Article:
By Leigh Ann Caldwell, Kasie Hunt and Frank Thorp V
WASHINGTON — Lawyers for the woman accusing Supreme Court nominee Brett Kavanaugh spoke with attorneys for the Senate Judiciary Committee and laid out conditions for her appearance before the panel, including not being in the hearing room with him and assurances that she will be safe.
In nearly an hour-long telephone call in which the Judiciary Committee staff did most of the listening, Debra Katz, an attorney for Christine Blasey Ford, went through a series of concerns and preferences should she agree to appear before the committee next week.
It's the first time Republicans on the committee have spoken directly with Ford's attorneys since she went public with the allegation against Kavanaugh on Sunday and the discussion seems to have thawed a stand-off between the two parties as to whether she would testify.
Among the requests, the one that appeared to be non-negotiable for Ford was a Monday appearance. The earliest she could show would be Thursday, Republican and Democratic sources told NBC News. Monday is the day that Senate Republicans had originally offered for Ford to come testify and when Kavanaugh has said he is ready to testify.
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Ford’s attorney also relayed her concern about security and asked that the committee work with her to ensure she would be safe if she agrees to testify.
Here are the other items Ford requested:
Wants to testify second and Kavanaugh to appear first;
Doesn't want Kavanaugh in the room at the same time with her;
Prefers not to be questioned by outside counsel, but rather by the senators on the committee;
Would like the committee to subpoena Mark Judge, the other student Ford alleges to be in the room at the time of the assault, to testify;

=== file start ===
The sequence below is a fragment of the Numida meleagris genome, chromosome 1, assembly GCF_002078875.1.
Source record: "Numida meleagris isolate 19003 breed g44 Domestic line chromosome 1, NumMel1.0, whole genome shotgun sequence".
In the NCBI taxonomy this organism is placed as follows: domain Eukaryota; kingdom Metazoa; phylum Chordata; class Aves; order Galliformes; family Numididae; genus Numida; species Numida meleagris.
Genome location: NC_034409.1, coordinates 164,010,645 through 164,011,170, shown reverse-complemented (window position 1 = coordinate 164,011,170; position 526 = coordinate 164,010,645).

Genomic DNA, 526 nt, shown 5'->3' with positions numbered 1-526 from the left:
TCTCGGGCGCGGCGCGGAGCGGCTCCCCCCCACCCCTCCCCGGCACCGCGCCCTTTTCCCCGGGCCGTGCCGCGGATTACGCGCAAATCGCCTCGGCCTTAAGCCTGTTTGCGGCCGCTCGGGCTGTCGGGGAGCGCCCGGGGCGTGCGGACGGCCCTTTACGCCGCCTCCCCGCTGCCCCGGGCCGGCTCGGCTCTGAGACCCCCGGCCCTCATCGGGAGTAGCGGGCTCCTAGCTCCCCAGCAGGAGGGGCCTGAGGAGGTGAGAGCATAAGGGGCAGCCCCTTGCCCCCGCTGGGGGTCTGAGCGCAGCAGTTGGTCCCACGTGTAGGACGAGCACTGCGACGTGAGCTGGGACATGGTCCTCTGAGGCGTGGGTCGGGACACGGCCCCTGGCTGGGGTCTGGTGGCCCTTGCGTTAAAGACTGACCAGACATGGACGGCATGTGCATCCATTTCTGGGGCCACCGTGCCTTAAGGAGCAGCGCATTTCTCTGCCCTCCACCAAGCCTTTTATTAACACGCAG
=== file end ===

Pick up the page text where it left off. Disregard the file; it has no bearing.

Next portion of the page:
Says each senator should have equal time questioning (already committee practice);
No time limit on her opening statement; and
Will appear at a public hearing but she would like to limit the number of cameras to pool coverage.
After the call concluded, Katz sent to the participants on the call a letter re-stating their position, according to a copy of the letter obtained by NBC News. Katz wrote that she wanted "to be clear" about their position. "The only issue I said was a deal breaker was that Dr. Ford cannot appear at a hearing on Monday for the reasons I described." Katz adds that Ford can't meet Grassley's demand that she submit written testimony by 10 a.m. Friday, calling it a "non-starter."
"She needs sufficient time to settle things with her family in California, travel east, and prepare for her testimony" while at the same time "take appropriate security precautions in the face of the avalanche of threats," the letter reads.
In addition, Katz writes that she has "registered a strong objection" to bringing in outside counsel to question Ford. Republicans said earlier on Thursday they were strongly considering on bringing in a woman litigator to question Ford instead of the senators to avoid the optics of an all-male, Republican panel questioning her.
"Senators should be the questioners as they have been for all other witnesses who have appeared before the Committee in connection with this nomination and with respect to all others of which I am aware," Katz wrote.
After consulting with his fellow Republicans on the committee, Sen. Chuck Grassley, R-Iowa, chairman of the Judiciary Committee, is expected to present Ford with a counter offer as early as Friday.
As for the viability of the requests, the most controversial one is expected to be the subpoena of Judge, who has said he doesn't want to testify. It is unlikely that Republicans would allow a witness to dictate a subpoena of another witness.
Ford has accused Kavanaugh of sexual assault at a party in high school when Kavanaugh attended the elite all-boys Georgetown Preparatory School outside of Washington, D.C. Ford detailed, in an account to the Washington Post, that she was 15 at the time and attended the all-girls school, Holton-Arms.